For much of the twentieth century, Ireland has been synonymous with conflict, the painful struggle for its national soul part of the regular fabric of life. And because the Irish have emigrated to all parts of the world--while always remaining Irish--"the troubles" have become part of a common heritage, well beyond their own borders.In most accounts of Irish history, the focus is on the political rivalry between Unionism and Republicanism. But the roots of the Irish conflict are profoundly and inescapably religious. As Marcus Tanner shows in this vivid, warm, and perceptive book, only by understanding the consequences over five centuries of the failed attempt by the English to make Ireland into a Protestant state can the pervasive tribal hatreds of today be seen in context. Tanner traces the creation of a modern Irish national identity through the popular resistance to imposed Protestantism and the common defense of Catholicism by the Gaelic Irish and the Old English of the Pale, who settled in Ireland after its twelfth-century conquest. The book is based on detailed research into the Irish past and a personal encounter with today's Ireland, from Belfast to Cork. Tanner has walked with the Apprentice Boys of Derry and explored the so-called Bandit Country of South Armagh. He has visited churches and religious organizations across the thirty-two counties of Ireland, spoken with priests, pastors, and their congregations, and crossed and re-crossed the lines that for centuries have isolated the faiths of Ireland and their history.
To understand modern Ireland one must understand the history of Ireland. Its legends, religious and political life, culture, and wider contributions to the world remain linked to its rich past.In The Story of the Irish Race, popular writer and storyteller Seumas MacManus provides a wide-ranging look at the development of Ireland and its people. Beginning with the early colonization by the Milesius of Spain, MacManus explores ancient stories about the Tuatha De Danann, Cuchullain, Fionn and the Fian, Irish invasions of Britain, St. Bridget and St. Patrick, Irish missionaries and scholars abroad, and life and culture in ancient and medieval Ireland. He also investigates more recent events and names in Irish history, such as Oliver Cromwell, "The Wild Geese," Wolfe Tone, Daniel O'Connell, the Fenians, the Famine, Charles Stewart Parnell, and the Land League. From its earliest days to the Easter Rising, MacManus provides an entertaining and enlightening look at one of the most fascinating cultures we know.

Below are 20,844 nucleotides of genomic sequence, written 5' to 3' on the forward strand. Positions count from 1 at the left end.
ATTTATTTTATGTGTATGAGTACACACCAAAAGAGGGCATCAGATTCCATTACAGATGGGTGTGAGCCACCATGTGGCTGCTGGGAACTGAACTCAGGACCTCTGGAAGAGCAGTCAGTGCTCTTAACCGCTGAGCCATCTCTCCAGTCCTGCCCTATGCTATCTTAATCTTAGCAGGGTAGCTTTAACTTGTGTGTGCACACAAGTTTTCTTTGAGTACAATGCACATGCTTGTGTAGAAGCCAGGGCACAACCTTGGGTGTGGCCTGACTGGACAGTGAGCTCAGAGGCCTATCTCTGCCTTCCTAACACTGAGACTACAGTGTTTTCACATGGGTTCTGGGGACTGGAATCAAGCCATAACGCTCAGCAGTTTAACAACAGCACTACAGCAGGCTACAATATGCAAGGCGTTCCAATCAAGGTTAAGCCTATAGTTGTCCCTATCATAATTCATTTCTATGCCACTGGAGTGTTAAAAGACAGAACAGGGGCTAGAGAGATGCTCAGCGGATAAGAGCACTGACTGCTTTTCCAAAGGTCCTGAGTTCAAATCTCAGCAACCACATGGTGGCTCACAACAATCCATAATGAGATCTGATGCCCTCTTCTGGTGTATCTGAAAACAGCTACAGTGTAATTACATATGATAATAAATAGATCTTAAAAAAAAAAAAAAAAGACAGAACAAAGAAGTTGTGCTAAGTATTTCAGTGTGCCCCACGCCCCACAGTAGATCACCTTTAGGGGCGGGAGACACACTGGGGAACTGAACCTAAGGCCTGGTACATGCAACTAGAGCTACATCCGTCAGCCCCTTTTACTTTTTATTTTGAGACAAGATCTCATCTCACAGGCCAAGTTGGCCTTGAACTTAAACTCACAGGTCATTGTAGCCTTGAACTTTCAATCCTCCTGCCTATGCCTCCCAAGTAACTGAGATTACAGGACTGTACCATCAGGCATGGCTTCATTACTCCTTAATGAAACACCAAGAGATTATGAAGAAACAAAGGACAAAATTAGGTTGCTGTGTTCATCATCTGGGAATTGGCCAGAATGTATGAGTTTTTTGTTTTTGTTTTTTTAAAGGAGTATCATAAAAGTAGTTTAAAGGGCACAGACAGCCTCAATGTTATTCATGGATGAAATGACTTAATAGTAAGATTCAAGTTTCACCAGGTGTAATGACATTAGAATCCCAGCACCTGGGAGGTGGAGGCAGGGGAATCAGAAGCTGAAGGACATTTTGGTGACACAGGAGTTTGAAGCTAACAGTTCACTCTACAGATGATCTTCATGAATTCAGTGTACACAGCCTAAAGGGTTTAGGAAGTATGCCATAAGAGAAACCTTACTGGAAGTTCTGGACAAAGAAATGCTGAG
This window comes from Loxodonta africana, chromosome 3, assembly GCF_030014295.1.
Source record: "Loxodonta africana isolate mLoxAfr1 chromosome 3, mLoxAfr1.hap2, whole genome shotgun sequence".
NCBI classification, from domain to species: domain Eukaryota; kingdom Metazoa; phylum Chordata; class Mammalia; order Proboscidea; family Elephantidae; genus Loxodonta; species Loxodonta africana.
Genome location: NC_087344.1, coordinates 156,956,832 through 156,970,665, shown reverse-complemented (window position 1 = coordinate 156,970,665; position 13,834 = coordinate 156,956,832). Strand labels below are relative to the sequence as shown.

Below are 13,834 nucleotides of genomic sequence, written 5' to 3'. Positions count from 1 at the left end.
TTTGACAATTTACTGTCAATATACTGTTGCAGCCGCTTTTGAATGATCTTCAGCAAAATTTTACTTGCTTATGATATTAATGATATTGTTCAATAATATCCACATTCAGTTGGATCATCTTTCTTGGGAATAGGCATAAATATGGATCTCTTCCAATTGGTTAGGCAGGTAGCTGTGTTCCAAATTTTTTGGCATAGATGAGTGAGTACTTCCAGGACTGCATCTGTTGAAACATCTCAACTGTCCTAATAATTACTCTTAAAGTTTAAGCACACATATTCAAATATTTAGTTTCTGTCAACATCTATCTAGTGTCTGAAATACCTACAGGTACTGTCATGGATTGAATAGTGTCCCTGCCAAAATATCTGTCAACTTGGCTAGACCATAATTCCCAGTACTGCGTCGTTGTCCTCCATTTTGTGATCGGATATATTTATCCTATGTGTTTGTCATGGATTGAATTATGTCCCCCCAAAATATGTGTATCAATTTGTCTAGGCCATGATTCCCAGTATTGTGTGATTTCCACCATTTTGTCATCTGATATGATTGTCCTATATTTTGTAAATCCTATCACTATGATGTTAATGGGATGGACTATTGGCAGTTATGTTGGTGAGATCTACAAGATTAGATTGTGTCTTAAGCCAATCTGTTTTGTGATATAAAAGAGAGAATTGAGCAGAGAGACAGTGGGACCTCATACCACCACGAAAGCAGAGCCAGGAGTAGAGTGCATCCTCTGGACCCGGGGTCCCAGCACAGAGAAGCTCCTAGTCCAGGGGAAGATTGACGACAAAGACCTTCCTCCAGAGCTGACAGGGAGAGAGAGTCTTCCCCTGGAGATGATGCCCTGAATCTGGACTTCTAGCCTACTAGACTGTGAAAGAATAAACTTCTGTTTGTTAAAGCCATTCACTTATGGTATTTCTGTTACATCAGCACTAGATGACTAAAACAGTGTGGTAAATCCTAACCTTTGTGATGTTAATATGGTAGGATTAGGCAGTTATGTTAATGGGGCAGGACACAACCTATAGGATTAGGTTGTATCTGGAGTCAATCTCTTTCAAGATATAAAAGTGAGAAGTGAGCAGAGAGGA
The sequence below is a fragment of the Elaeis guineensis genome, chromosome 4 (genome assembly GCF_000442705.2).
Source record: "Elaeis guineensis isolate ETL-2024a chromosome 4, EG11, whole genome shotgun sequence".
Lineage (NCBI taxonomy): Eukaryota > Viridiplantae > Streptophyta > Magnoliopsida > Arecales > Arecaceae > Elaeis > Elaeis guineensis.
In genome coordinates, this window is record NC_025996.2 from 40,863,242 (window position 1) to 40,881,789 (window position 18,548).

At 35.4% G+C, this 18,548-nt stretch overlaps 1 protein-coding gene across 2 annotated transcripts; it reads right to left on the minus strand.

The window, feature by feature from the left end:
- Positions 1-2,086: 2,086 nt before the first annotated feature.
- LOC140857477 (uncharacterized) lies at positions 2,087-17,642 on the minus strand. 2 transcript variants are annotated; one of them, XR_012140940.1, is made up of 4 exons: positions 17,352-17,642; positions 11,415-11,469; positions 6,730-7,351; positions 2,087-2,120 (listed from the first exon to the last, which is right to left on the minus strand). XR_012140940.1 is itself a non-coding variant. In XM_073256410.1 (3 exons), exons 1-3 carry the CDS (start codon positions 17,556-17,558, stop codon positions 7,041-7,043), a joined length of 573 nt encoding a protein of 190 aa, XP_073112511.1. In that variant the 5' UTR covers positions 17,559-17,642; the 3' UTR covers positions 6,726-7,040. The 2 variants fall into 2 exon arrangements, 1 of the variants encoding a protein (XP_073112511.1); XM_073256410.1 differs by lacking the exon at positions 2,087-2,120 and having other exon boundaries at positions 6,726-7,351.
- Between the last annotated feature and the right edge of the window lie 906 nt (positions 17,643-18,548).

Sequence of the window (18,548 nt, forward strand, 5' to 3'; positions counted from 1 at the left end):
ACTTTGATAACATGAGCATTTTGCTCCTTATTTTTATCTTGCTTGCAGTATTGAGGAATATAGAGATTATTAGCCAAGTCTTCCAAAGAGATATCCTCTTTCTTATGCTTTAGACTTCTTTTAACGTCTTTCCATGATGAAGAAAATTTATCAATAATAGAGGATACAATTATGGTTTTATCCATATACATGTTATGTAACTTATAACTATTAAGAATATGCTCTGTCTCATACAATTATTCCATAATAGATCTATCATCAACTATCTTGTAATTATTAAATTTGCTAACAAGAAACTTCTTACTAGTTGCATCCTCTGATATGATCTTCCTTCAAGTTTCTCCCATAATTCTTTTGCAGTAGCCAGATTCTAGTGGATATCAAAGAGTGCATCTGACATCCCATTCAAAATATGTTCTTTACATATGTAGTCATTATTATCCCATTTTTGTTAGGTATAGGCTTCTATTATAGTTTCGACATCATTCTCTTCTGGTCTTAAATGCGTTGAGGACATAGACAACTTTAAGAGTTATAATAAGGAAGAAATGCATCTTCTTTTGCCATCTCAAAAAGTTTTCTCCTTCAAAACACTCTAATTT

A Pulitzer Prize-winning, #1 New York Times bestseller, Angela's Ashes is Frank McCourt's masterful memoir of his childhood in Ireland."When I look back on my childhood I wonder how I managed to survive at all. It was, of course, a miserable childhood: the happy childhood is hardly worth your while. Worse than the ordinary miserable childhood is the miserable Irish childhood, and worse yet is the miserable Irish Catholic childhood." So begins the luminous memoir of Frank McCourt, born in Depression-era Brooklyn to recent Irish immigrants and raised in the slums of Limerick, Ireland. Frank's mother, Angela, has no money to feed the children since Frank's father, Malachy, rarely works, and when he does he drinks his wages. Yet Malachy--exasperating, irresponsible, and beguiling--does nurture in Frank an appetite for the one thing he can provide: a story. Frank lives for his father's tales of Cuchulain, who saved Ireland, and of the Angel on the Seventh Step, who brings his mother babies. Perhaps it is story that accounts for Frank's survival. Wearing rags for diapers, begging a pig's head for Christmas dinner and gathering coal from the roadside to light a fire, Frank endures poverty, near-starvation and the casual cruelty of relatives and neighbors--yet lives to tell his tale with eloquence, exuberance, and remarkable forgiveness. Angela's Ashes, imbued on every page with Frank McCourt's astounding humor and compassion, is a glorious book that bears all the marks of a classic.
If you're looking for a field guide to leprechauns, The Truth About the Irish is not the book for you. But if you can handle a frank and funny look into the minds and hearts of Irish people, you've been touched by that fabled Irish luck. Covering all things Irish from Blarney to Yeats, renowned literary and cultural critic Terry Eagleton separates the myths from the reality with his priceless blend of sidesplitting humor, caustic commentary, and the honest lowdown on the beloved and bewildering country of Ireland.